What I would have liked to see better is a stronger motivation for the villains’ mission and more powerful accomplices as it was a pretty dangerous mission and a more intriguing political angle to make it more interesting. Nonetheless, I loved reading the novel and I will look forward to the next books in the series eagerly.  Go Andy!

My Verdict: 8/10

Thoughts in the Air – Book Review

Thoughts in the Air

Thoughts in the Air

Thoughts in the Air is a collection of Radio talks by Dr. Mallikarjun Patil. The author is an Associate Professor and HOD at the Department of English, Karnatak University, Dharwad. He has given talks at the AIR Gulbarga, Dharwad and Hyderabad right from his graduate days. Apart from giving talks he has also organized radio discussions, translated AIR plays for competitions. This collection aims at inspiring and enriching young minds.

The thoughts over air have settled in print in three sections:

  • Generalia
  • Indian Literature and Thoughts
  • Western Literature and Thoughts

Together they cover a broad range of topics including some important topics that haven’t been getting their share of attention like the topics on travel literature, the one on Basava, the social reformer, on the women writers like Toru Dutt and the controversial writings of Salman Rushdie.

The Generalia talks about what is literature and kinds of literature. The Indian and Western literature talks about different authors, genres, literature from different periods of time and from different schools of thinking. It is aimed at casual readers and experts alike. As pointed by the author, the talks have been a product of constant discussions with colleagues and students and hence the content is largely familiar to students of literature. But anybody with interest in language and literature stands to gain by reading the book.

The readers stand to gain not only from the knowledge but also from the insightful analysis. And as we all know reading literature and history isn’t only about stories, facts or accounts but it is peeking into the a culture and society. In that sense here we get to peek into Indian and Western cultures  from the Mythological ages to the modern World. Thanks to Dr.Patil for the insightful ride through time and space.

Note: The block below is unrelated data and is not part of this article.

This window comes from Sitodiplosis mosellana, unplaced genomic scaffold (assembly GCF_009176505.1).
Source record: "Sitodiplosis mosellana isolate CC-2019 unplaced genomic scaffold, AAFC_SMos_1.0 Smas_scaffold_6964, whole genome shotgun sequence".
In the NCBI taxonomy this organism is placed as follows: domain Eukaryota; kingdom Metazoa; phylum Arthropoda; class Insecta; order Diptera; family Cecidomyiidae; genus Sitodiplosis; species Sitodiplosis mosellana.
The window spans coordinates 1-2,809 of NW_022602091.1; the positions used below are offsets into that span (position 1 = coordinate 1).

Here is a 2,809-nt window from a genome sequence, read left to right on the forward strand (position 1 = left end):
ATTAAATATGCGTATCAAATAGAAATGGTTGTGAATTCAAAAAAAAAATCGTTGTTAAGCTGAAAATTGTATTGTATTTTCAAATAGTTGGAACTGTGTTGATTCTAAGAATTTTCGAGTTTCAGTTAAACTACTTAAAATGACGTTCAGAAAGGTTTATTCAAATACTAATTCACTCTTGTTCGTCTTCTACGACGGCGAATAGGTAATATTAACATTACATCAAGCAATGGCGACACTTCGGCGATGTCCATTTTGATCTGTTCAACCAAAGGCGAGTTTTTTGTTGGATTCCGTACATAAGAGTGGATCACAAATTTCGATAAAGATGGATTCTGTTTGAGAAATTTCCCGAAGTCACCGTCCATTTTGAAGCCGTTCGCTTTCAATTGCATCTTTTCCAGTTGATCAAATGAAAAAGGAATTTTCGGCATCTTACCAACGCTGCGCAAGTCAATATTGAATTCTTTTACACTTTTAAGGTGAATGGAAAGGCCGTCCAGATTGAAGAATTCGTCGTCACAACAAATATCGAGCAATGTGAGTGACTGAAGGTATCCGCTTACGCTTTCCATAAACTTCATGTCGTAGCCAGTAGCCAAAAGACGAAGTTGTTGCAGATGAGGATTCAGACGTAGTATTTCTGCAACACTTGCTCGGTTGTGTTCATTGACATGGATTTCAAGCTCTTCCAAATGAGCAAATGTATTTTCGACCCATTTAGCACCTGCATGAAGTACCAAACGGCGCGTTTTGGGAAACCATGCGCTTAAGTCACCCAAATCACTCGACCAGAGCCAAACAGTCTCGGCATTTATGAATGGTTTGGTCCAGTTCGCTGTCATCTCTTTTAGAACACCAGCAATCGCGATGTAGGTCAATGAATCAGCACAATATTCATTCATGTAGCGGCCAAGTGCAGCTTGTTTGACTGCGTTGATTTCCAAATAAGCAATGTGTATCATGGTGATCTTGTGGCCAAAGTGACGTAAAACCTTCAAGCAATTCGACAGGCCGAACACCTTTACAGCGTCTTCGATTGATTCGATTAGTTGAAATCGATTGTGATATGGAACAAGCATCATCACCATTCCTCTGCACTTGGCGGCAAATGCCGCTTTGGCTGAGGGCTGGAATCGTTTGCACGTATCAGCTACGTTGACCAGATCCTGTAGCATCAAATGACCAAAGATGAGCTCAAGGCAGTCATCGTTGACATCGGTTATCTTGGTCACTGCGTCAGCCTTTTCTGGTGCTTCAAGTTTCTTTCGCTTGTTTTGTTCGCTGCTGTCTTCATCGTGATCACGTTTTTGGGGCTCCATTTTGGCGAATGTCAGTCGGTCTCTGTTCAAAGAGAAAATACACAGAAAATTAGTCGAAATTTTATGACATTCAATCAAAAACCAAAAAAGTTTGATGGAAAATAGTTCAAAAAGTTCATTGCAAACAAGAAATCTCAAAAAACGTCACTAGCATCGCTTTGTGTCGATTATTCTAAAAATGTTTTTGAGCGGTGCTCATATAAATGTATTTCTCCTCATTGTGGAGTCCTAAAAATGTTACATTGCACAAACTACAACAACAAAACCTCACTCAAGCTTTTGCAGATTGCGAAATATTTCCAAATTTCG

Blogging Marathon Day-6

The GateCrasher - Madeleine Wickham

The GateCrasher – Madeleine Wickham

Was wondering what to write for Blogathon Day 6 so I checked the prompt. It was “Books: Which was the last one you read? Did you like it?”

This one is easy I thought I last I read was “The Gatecrasher” by Sophie Kinsella,Madeleine Wickham. It was okay. Sophie Kinsella is the author of “Shopaholic” chick lit series from the “Confessions of a shopaholic” fame. I simply love her writing style. And all the books from the shopaholic series. But somehow I didn’t find her other books quite upto the mark. I have read The Gatecrasher & The Tennis Party are bad. The Undomestic Goddess, Can you keep a secret? are better.

Sophie is her pen-name and Madeleine is the real name. I guess she fares better when she writes as Sophie instead of Madeleine. Has anybody read her books? What do you think?

Wise enough to be foolish – Book Review



Wise Enough to be foolish is a fictionalised memoir by Gauri Jayaram. The book traces the journey of an Indian girl’s life, with all its challenges and delightful surprises , as she blossoms from an insecure childhood into a confident young woman.